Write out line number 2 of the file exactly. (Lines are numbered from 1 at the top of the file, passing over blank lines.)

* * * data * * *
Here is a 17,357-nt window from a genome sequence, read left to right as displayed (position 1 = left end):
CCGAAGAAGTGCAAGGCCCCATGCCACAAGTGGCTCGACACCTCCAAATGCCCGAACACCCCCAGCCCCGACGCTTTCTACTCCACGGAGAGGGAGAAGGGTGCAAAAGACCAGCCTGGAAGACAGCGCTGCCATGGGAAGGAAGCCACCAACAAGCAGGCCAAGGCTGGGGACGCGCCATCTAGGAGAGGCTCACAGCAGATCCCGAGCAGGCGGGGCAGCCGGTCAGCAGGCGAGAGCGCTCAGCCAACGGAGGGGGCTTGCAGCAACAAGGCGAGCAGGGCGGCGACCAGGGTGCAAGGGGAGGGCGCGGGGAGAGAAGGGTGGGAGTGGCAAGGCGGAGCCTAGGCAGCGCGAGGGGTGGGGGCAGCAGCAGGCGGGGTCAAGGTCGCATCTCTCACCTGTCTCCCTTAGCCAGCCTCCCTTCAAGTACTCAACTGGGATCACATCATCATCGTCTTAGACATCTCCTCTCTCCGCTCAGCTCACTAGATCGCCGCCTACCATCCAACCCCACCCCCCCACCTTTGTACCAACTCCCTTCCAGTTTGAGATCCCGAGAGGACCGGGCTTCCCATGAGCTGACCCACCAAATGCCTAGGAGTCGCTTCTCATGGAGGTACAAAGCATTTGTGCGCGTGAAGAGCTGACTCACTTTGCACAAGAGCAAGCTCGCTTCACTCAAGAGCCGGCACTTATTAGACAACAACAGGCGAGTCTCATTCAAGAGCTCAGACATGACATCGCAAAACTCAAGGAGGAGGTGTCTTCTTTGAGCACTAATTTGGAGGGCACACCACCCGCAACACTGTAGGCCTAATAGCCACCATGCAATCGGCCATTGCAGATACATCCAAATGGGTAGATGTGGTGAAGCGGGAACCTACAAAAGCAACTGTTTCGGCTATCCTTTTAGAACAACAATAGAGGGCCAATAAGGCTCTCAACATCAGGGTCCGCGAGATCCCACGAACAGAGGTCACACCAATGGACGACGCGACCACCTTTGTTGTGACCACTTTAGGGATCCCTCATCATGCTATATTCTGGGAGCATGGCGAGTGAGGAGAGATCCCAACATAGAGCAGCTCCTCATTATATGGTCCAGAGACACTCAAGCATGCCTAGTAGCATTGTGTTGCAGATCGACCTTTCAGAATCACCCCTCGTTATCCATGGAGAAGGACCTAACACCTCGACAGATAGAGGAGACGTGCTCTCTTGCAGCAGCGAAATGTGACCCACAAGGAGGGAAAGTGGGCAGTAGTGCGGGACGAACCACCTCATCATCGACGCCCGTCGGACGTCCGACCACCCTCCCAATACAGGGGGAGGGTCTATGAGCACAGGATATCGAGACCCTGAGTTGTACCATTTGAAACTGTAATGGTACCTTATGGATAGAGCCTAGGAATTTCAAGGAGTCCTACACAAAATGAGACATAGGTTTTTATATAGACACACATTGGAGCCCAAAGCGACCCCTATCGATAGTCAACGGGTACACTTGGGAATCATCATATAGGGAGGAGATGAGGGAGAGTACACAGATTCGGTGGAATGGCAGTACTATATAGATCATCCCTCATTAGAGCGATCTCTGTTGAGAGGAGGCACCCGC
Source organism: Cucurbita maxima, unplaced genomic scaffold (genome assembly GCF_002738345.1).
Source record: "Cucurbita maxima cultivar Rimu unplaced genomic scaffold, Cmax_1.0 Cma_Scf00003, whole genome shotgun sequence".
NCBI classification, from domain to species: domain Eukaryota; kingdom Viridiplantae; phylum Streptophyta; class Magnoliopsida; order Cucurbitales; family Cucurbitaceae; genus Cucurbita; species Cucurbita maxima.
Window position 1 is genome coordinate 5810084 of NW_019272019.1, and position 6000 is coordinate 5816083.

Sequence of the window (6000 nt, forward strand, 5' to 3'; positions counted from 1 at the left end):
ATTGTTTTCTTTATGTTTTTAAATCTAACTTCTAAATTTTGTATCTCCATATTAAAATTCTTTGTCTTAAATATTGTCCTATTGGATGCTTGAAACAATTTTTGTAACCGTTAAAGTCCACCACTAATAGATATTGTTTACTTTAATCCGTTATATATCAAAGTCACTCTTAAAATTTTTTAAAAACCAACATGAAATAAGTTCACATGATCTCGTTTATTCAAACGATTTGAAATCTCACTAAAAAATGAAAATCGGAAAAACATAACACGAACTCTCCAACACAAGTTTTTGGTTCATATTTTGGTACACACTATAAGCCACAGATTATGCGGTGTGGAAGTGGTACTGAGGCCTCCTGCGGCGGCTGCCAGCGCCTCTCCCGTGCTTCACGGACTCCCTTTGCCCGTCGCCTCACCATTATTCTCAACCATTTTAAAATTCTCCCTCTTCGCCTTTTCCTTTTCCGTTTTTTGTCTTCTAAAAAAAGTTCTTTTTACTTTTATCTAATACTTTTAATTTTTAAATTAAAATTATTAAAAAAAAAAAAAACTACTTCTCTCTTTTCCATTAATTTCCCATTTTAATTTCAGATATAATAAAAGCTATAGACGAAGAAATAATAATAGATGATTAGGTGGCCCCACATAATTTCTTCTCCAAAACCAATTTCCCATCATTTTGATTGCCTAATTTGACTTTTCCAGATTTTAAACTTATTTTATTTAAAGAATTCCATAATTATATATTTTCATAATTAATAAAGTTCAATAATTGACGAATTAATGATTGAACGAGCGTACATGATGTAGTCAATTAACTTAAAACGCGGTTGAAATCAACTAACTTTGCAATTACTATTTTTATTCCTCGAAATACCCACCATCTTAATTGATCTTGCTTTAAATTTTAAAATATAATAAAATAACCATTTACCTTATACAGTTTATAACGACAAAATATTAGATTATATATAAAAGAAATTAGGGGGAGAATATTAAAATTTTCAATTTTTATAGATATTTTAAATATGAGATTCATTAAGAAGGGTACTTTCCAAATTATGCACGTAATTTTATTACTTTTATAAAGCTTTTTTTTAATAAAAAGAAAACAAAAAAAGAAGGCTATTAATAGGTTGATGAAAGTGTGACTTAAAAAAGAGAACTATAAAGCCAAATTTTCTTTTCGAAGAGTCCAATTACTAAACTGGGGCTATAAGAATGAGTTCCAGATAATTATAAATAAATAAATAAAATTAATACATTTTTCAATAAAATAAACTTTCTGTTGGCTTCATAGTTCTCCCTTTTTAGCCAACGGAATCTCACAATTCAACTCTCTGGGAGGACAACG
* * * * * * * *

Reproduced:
CCGAAGAAGTGCAAGGCCCCATGCCACAAGTGGCTCGACACCTCCAAATGCCCGAACACCCCCAGCCCCGACGCTTTCTACTCCACGGAGAGGGAGAAGGGTGCAAAAGACCAGCCTGGAAGACAGCGCTGCCATGGGAAGGAAGCCACCAACAAGCAGGCCAAGGCTGGGGACGCGCCATCTAGGAGAGGCTCACAGCAGATCCCGAGCAGGCGGGGCAGCCGGTCAGCAGGCGAGAGCGCTCAGCCAACGGAGGGGGCTTGCAGCAACAAGGCGAGCAGGGCGGCGACCAGGGTGCAAGGGGAGGGCGCGGGGAGAGAAGGGTGGGAGTGGCAAGGCGGAGCCTAGGCAGCGCGAGGGGTGGGGGCAGCAGCAGGCGGGGTCAAGGTCGCATCTCTCACCTGTCTCCCTTAGCCAGCCTCCCTTCAAGTACTCAACTGGGATCACATCATCATCGTCTTAGACATCTCCTCTCTCCGCTCAGCTCACTAGATCGCCGCCTACCATCCAACCCCACCCCCCCACCTTTGTACCAACTCCCTTCCAGTTTGAGATCCCGAGAGGACCGGGCTTCCCATGAGCTGACCCACCAAATGCCTAGGAGTCGCTTCTCATGGAGGTACAAAGCATTTGTGCGCGTGAAGAGCTGACTCACTTTGCACAAGAGCAAGCTCGCTTCACTCAAGAGCCGGCACTTATTAGACAACAACAGGCGAGTCTCATTCAAGAGCTCAGACATGACATCGCAAAACTCAAGGAGGAGGTGTCTTCTTTGAGCACTAATTTGGAGGGCACACCACCCGCAACACTGTAGGCCTAATAGCCACCATGCAATCGGCCATTGCAGATACATCCAAATGGGTAGATGTGGTGAAGCGGGAACCTACAAAAGCAACTGTTTCGGCTATCCTTTTAGAACAACAATAGAGGGCCAATAAGGCTCTCAACATCAGGGTCCGCGAGATCCCACGAACAGAGGTCACACCAATGGACGACGCGACCACCTTTGTTGTGACCACTTTAGGGATCCCTCATCATGCTATATTCTGGGAGCATGGCGAGTGAGGAGAGATCCCAACATAGAGCAGCTCCTCATTATATGGTCCAGAGACACTCAAGCATGCCTAGTAGCATTGTGTTGCAGATCGACCTTTCAGAATCACCCCTCGTTATCCATGGAGAAGGACCTAACACCTCGACAGATAGAGGAGACGTGCTCTCTTGCAGCAGCGAAATGTGACCCACAAGGAGGGAAAGTGGGCAGTAGTGCGGGACGAACCACCTCATCATCGACGCCCGTCGGACGTCCGACCACCCTCCCAATACAGGGGGAGGGTCTATGAGCACAGGATATCGAGACCCTGAGTTGTACCATTTGAAACTGTAATGGTACCTTATGGATAGAGCCTAGGAATTTCAAGGAGTCCTACACAAAATGAGACATAGGTTTTTATATAGACACACATTGGAGCCCAAAGCGACCCCTATCGATAGTCAACGGGTACACTTGGGAATCATCATATAGGGAGGAGATGAGGGAGAGTACACAGATTCGGTGGAATGGCAGTACTATATAGATCATCCCTCATTAGAGCGATCTCTGTTGAGAGGAGGCACCCGC